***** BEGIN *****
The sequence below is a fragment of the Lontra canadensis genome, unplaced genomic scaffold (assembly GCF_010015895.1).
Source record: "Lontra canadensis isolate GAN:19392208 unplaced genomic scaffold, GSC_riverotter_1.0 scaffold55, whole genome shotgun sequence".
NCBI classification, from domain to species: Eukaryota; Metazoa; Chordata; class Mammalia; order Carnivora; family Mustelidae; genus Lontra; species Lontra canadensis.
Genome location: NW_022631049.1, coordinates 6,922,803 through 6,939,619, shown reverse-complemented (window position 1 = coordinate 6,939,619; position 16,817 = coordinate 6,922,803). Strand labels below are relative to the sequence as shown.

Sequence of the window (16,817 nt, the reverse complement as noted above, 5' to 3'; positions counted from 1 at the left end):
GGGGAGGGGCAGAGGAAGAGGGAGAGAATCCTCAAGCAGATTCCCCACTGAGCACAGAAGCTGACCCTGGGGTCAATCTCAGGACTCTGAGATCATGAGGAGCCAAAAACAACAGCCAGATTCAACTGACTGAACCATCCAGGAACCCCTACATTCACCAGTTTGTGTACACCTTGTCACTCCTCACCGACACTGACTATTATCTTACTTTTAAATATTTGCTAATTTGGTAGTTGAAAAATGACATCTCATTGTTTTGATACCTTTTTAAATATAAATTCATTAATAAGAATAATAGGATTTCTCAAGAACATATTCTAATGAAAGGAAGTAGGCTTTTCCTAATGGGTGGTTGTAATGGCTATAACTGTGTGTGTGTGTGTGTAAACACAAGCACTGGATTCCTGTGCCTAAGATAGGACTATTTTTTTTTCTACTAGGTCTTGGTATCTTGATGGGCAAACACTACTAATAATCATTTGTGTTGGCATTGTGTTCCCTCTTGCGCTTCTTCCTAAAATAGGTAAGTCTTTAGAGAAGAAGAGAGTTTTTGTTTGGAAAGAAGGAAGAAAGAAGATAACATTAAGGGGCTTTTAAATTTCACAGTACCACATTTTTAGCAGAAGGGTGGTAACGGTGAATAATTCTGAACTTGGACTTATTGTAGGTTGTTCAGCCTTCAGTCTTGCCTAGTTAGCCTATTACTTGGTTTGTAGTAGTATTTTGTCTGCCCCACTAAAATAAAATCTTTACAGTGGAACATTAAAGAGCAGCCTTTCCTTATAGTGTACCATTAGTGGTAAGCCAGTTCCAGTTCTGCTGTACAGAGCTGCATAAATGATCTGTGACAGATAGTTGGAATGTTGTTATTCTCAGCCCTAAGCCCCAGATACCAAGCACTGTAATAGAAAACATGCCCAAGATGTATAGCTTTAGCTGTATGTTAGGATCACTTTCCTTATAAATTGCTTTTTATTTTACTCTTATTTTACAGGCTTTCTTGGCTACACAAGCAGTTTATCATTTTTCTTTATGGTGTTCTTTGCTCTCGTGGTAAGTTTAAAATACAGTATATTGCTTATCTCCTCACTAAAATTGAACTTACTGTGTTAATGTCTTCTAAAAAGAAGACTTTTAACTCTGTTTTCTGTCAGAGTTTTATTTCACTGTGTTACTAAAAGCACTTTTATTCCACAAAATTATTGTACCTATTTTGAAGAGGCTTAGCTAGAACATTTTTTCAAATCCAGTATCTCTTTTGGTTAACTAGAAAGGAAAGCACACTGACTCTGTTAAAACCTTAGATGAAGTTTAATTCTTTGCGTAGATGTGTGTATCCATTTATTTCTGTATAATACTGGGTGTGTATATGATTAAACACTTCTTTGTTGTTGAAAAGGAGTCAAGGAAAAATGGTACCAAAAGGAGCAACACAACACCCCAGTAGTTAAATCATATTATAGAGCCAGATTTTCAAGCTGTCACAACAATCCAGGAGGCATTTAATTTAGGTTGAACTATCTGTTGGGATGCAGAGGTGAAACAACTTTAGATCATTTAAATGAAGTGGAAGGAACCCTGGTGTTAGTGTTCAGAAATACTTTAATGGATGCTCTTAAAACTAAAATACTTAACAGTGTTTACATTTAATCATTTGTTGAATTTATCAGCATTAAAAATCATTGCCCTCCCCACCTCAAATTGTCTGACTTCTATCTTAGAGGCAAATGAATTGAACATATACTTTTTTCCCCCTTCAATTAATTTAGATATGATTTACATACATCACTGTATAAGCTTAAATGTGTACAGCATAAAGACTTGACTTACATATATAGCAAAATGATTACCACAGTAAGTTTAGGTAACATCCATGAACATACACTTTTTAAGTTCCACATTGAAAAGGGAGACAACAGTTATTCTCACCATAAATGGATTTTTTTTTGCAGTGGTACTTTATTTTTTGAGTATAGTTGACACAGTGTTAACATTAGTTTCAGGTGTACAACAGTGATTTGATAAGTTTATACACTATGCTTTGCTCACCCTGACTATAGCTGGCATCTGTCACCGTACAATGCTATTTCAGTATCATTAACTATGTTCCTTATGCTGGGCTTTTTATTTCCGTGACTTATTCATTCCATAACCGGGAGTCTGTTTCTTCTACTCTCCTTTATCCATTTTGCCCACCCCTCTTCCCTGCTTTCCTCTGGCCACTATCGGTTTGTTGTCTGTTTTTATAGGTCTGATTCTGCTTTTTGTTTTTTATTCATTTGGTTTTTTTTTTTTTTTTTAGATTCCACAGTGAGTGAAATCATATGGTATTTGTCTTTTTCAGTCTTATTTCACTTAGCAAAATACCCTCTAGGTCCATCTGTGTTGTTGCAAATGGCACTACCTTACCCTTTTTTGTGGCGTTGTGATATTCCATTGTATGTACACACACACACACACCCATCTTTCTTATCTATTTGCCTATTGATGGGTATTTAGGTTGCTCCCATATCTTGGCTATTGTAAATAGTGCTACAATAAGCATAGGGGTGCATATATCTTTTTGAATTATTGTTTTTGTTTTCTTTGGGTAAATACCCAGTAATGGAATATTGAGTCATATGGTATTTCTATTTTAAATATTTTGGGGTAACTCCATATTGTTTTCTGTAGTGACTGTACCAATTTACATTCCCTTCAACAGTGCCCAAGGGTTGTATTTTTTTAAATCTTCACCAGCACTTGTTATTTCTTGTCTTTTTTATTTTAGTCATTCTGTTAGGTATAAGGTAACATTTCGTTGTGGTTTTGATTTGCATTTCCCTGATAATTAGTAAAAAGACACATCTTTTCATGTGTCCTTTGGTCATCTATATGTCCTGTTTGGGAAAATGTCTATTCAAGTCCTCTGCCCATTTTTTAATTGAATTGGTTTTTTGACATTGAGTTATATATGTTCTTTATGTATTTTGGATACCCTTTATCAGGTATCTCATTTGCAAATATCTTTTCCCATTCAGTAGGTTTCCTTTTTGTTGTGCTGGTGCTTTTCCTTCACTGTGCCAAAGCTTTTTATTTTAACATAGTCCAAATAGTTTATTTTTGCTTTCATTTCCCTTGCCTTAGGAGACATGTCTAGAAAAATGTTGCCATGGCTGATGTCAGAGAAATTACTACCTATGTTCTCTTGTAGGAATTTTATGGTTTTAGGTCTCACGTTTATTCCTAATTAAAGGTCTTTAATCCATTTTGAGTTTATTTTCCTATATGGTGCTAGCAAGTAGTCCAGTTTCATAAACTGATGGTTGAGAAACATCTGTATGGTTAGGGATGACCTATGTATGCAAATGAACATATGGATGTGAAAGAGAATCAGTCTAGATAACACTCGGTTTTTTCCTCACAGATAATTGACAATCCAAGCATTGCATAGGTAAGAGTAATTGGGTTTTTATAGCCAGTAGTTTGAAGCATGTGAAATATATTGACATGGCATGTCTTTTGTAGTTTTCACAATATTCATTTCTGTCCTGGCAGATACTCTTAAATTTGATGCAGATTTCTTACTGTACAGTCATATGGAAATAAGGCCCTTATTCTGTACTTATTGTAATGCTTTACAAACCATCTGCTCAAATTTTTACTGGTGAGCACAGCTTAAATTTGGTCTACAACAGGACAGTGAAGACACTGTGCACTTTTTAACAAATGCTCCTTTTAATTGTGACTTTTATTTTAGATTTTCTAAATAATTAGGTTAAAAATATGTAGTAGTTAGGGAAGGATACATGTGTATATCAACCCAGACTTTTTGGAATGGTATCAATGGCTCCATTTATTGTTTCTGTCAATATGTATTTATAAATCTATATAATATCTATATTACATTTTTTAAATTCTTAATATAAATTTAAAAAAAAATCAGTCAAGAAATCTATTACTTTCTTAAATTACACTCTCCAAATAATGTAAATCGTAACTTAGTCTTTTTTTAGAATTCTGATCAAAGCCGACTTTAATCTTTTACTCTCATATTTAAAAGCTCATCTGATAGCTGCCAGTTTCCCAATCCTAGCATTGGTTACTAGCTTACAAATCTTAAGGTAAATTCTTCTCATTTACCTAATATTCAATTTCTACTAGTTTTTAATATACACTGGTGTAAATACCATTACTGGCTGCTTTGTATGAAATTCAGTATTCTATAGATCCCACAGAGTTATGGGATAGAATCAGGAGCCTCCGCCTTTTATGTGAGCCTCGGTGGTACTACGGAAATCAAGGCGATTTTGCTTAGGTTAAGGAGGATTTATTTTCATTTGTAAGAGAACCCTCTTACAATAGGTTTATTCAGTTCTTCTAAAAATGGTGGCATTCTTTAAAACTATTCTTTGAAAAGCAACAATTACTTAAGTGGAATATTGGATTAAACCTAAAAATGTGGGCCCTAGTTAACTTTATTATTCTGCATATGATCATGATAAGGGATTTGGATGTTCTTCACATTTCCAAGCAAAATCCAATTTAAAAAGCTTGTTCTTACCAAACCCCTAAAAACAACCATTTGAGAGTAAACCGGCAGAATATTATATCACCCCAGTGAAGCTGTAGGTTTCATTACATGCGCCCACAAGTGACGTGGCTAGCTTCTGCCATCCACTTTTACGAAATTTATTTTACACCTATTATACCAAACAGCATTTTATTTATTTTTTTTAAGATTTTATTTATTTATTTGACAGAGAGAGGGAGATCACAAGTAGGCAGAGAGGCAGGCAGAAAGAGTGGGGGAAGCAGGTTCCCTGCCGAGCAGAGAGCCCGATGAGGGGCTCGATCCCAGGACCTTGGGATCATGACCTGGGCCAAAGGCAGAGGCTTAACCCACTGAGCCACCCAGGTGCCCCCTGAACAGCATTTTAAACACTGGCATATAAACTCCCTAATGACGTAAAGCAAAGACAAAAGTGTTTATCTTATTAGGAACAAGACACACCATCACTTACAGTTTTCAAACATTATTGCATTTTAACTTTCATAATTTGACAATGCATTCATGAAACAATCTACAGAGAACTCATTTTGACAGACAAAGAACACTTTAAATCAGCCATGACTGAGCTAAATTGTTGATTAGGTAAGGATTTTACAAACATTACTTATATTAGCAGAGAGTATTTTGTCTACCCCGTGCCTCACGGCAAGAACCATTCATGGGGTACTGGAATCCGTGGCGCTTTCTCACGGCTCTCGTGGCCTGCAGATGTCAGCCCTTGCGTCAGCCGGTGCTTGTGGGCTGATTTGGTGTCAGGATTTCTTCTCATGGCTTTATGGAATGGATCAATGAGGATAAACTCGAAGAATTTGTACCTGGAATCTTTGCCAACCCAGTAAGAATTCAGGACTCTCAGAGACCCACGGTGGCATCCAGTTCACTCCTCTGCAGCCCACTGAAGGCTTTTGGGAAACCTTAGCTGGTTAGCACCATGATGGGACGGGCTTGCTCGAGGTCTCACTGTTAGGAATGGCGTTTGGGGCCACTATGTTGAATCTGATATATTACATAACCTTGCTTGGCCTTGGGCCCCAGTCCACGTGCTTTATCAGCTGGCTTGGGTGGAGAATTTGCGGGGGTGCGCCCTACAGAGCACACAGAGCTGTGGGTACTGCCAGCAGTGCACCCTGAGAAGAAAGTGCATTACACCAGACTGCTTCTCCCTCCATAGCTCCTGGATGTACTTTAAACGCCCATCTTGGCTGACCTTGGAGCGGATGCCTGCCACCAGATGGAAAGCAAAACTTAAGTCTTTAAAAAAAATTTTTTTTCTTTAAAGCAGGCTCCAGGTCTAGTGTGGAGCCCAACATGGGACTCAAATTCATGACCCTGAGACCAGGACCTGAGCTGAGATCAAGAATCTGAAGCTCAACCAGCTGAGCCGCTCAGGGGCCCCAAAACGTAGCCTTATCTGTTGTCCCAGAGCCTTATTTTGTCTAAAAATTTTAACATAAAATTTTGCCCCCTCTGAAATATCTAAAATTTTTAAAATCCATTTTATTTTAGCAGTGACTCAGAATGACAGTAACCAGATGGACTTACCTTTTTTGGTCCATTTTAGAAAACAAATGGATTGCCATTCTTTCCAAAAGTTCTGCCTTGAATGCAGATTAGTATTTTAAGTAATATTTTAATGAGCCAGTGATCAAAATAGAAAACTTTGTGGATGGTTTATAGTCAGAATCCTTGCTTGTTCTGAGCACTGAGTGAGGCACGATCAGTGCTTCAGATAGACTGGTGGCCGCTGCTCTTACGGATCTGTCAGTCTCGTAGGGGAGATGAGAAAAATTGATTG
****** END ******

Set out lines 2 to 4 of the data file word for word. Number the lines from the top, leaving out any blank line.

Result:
Source record: "Lontra canadensis isolate GAN:19392208 unplaced genomic scaffold, GSC_riverotter_1.0 scaffold55, whole genome shotgun sequence".
NCBI classification, from domain to species: Eukaryota; Metazoa; Chordata; class Mammalia; order Carnivora; family Mustelidae; genus Lontra; species Lontra canadensis.
Genome location: NW_022631049.1, coordinates 6,922,803 through 6,939,619, shown reverse-complemented (window position 1 = coordinate 6,939,619; position 16,817 = coordinate 6,922,803). Strand labels below are relative to the sequence as shown.